2 black ink tanks - what's the difference?

  palinka 15:18 28 Sep 2007

My Canon Pixma iP4300 has two black ink tanks - a "BK" and a "PGBK". I do a lot of printing in black only and the PGBK has run out today(while I was in the midle of something; but I've only myself to blame; there have been low ink warnings for some time).
I'd like to know what the BK tank is for. It doesn't seem possible to use that when the PGBK runs out, which is a nuisance.

  Jim Thing 15:38 28 Sep 2007

click here and scroll down to the answer given by Johnus Maximus.


  palinka 15:55 28 Sep 2007

thanks Jim Thing.
That raises 2 other questions:
1. HOW is BK going to be used for photos (ie how will the printer know it's a photo)
and 2. How can I make it think my current print job is a photo so it will print the single page that's left unprinted.
I set the option to "high quality" instead of "normal" or my usual "fast", thinking that might do it, but it still won't print - unless presumanbly there is a usuable PGBK tank available too.

  Pamy 16:01 28 Sep 2007

What does the manual say?

  Jim Thing 16:03 28 Sep 2007

I've just had a look at click here, where Canon itself seem to be saying that the PG stands for 'pigment.'

Apologies for possibly misleading you. I hope someone more knowledgeable than I am comes up with a definitive answer.

  Pamy 16:21 28 Sep 2007
  Pamy 16:55 28 Sep 2007

The printer features four dye-based ink tanks, plus a pigment black ink tank, which deliver sharp text and professional-grade documents, making the iP4300 printer optimal for everyday tasks like printing web pages, text documents, and presentations.

  Sea Urchin 17:27 28 Sep 2007

you can download it from here - PDF file

click here

  palinka 19:14 28 Sep 2007

Thank you all for your suggestions. Unfortunately I’m as much in the dark as I was at the start!
Yes, I’ve got the manual – all 200 or so pages if it, of which only pages 1-14 are useful as the rest is the same 14 pages in a variety of languages.
Nowhere does it answer my question about the use of the two black ink tanks.
I’ve worked through every possible option in the on-line stuff and still found nothing that helps me.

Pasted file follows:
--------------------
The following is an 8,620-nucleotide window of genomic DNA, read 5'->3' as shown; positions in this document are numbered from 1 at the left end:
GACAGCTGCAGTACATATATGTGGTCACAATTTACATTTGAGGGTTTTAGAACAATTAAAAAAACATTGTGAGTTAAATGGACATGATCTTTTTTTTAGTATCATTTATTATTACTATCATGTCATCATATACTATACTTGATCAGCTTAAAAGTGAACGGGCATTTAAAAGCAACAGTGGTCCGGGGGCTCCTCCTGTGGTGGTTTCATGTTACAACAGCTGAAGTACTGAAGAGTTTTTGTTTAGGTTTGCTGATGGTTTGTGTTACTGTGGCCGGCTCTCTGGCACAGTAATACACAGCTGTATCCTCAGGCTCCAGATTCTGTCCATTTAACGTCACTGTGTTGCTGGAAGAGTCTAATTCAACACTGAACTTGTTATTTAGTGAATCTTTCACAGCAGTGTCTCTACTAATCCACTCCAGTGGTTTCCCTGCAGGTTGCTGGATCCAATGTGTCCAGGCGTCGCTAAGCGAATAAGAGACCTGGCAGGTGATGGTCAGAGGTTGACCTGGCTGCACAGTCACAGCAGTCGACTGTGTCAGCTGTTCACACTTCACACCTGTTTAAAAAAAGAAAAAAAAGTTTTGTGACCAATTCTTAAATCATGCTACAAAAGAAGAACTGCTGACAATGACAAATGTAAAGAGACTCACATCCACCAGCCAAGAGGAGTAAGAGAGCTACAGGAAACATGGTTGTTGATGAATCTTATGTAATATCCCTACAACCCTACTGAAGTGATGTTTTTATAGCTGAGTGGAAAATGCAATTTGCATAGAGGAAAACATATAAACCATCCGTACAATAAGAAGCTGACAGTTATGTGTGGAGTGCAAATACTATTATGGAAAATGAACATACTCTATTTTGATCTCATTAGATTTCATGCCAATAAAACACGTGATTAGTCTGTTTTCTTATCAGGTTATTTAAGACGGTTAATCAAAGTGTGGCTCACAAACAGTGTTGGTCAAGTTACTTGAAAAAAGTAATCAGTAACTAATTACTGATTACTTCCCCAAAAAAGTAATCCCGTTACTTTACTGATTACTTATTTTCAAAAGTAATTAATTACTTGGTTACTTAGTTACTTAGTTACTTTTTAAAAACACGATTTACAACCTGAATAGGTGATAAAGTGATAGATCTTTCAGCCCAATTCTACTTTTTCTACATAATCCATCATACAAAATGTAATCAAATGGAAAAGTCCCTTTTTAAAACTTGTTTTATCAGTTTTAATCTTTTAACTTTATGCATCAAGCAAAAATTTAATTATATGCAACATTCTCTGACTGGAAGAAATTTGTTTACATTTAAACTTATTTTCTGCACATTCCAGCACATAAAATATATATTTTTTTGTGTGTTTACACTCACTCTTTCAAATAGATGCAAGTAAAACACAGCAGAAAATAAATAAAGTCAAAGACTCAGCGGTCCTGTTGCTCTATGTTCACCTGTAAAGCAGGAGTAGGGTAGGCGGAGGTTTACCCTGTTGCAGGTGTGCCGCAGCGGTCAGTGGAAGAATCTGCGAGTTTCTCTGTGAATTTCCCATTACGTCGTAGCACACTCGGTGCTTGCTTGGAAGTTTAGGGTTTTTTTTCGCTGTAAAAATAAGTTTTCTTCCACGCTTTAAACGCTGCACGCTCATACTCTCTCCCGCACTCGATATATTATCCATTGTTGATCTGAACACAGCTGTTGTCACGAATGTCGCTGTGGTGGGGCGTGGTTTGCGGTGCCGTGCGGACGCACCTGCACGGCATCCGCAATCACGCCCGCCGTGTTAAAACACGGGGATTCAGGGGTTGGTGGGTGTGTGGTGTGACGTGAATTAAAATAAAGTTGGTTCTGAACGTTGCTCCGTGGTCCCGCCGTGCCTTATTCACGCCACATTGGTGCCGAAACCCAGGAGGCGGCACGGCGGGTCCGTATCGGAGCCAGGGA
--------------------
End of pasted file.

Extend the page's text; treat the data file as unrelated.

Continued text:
I agree with the stuff that Pamy quotes – Canon printers ARE economical : because they have separate inktanks that can be replaced separately when they run out; my previous printer was a Canon BJC 3000 which had the standard 4 tanks and because I print mostly black I was able to set it to print from only black – instead of mixing black from the colours, and then I could replace the black tank even when the colours were still mostly full. And if the black ran out when I was nearly at the end of a print job I could still print in black by deliberately choosing the setting that mixed black from the colours. All that is the reason why I chose a Canon again.
I’d already been to Canon’s website and got no help at all from there.
So, back to my present question – there are 2 black inktanks (in addition to the colours) but only one of them seems to have been used during my mostly black printing over the last 4 months. That is the PGBK.
As has been suggested , I too thought that the “unused” one is for printing photographs – but I can’t find a setting for photographs, only “high quality” which is perhaps intended for that, but if so it still won’t print from the BK black unless there is a PGBK also available (and not run out, as mine was).
And apart from using that High Quality setting, how does the printer know that I want to print a photo?
So thanks, folks, for your efforts; but it’s still a mystery.
I solved the problem short-term by nipping down to my local IT shop and buying a replacement PGBK. In the next month or so I’ll buy one from a cheaper supplier in my nearby town or online, as I normally do, so that I’m not caught again.
But it still leaves the question – what is BK black used for? And what will trigger its use?

  Sea Urchin 19:28 28 Sep 2007

I guess you didn't look at the link I provided - it is a 102 page manual, and I can assure you it is all written in English. I haven't studied it in great detail, but there appears to be quite a bit of information about the ink cartridges.

  palinka 09:39 29 Sep 2007

my apologies, Sea Urchin, the cover was identical to the paper copy I have and had already read, so I assumed...............!

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